Art as a Form of Persuasive Argument
by James Golike • Jan 15, 2021 | Art

In a way, it seems rather odd to hold art in such high regard in western culture. Since the beginning of recorded western history, intellectual movements from Greek and Roman philosophy, through the Renaissance and Scientific Revolution, to today have deified the fields of logic and reason while casually dismissing emotion as a “baser” instinct. And while art itself can be and is often made “logically,” the end product itself, that finished piece of artwork intends to evoke an entirely emotional and subjective response. Considering this, why does art play such a preeminent role in society? What function does and can it serve, and what effects does it have on the broader culture? 

In 1936 the Spanish Republican government asked Pablo Picasso to create artwork to display for the Spanish Pavilion in the 1937 Paris World Fair. The contracted piece that Picasso would eventually paint was Guernica, considered by many to be Picasso’s masterpiece. Picasso composed the painting in response to the bombing of the town of Guernica in northern Spain by Nazi and pro-Franco fascist forces. Today, it is considered to be one of the most powerful anti-war statements made in the past century. 

Pablo Picasso, Guernica, 1937 | Photo: Joaquín Cortés/Román Lores. Museo Nacional Centro de Arte Reina Sofia © Sucesión Pablo Picasso. VEGAP. Madrid, 2012

The sources of inspiration that Picasso used in creating Guernica are self-evident within the piece itself. The painting is a mixture of black, grey, and white tones, and a typewriter-Esque font lies in the background of various figures. Picasso first heard the news of the bombing through newspapers. Guernica features six people; four women, one child, and one man (as well as one bull and one horse), highlighting how the town was civilian and had no military significance to either side in the Spanish Civil War. Yet, despite these apparent samplings within the painting, they are not what strikes the viewer first. Its size, chaos, caricatured, and distorted figures in agony evoke a wholly visceral response upon first viewing. And although many art historians waxed far more words on the piece than can and will be said here, Guernica is a chief example of the impact and function of art.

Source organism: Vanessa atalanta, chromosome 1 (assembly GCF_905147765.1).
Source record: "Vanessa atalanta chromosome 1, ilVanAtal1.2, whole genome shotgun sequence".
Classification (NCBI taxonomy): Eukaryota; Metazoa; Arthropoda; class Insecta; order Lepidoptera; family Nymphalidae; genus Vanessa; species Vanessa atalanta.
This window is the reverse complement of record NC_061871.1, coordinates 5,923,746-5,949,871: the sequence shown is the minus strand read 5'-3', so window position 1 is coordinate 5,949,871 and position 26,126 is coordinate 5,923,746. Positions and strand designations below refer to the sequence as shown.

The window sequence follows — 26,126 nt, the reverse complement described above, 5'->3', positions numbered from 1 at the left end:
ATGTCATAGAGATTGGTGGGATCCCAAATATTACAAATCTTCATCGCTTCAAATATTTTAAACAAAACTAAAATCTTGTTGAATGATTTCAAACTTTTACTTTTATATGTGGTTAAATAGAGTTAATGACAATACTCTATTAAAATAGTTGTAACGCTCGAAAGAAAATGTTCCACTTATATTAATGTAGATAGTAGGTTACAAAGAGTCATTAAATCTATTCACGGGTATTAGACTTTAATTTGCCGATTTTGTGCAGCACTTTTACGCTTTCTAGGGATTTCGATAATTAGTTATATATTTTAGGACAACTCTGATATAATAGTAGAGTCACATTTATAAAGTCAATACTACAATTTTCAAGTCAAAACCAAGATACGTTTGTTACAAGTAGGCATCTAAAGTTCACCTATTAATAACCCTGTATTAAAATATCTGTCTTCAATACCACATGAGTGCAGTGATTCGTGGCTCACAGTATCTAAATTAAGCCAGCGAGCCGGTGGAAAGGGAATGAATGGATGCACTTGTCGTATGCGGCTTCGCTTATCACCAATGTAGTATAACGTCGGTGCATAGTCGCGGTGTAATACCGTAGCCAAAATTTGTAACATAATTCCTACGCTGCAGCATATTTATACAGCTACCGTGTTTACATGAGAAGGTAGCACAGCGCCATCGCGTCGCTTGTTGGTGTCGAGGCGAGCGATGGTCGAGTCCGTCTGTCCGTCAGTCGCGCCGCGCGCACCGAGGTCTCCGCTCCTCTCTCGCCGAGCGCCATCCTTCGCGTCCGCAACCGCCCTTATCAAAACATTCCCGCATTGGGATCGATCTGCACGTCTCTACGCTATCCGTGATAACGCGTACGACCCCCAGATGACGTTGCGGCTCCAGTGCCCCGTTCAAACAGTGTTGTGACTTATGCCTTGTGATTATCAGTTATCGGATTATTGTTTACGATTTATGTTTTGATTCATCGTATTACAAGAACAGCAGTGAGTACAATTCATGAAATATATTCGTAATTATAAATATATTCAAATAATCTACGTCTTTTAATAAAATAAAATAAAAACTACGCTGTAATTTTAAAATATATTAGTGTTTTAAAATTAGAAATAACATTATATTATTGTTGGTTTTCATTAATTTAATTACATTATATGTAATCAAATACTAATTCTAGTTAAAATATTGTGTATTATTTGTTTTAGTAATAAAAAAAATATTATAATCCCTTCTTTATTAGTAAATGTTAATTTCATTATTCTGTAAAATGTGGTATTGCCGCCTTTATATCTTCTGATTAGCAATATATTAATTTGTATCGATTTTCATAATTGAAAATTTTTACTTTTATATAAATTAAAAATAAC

Because, in its finished state, art acts as both an expression of and reflection on how we perceive the world around us; and demands us to judge these perceptions emotionally. And as emotions are personal judgments of what is important to us and our wellbeing, they, and subsequently, art itself can be used to create powerful persuasive arguments.

Take an introductory class in rhetoric, speech, or writing, and one of the first subjects taught is the three modes of persuasion: Logos, Pathos, and Ethos. These pillars for creating a persuasive argument correspond to appeals to logic (logos), appeals to emotion (pathos), and appeals to authority (ethos). It is generally understood that most persuasive arguments are based on logic. And it makes sense (pun intended) to do this, as an argument that holds to reason can’t be refuted. It is a fact. However, it is not the logical argument that is most the most persuasive. It is an emotional argument. For it is the emotional argument that reveals the personal link, that bridge, between a person and the issue at hand.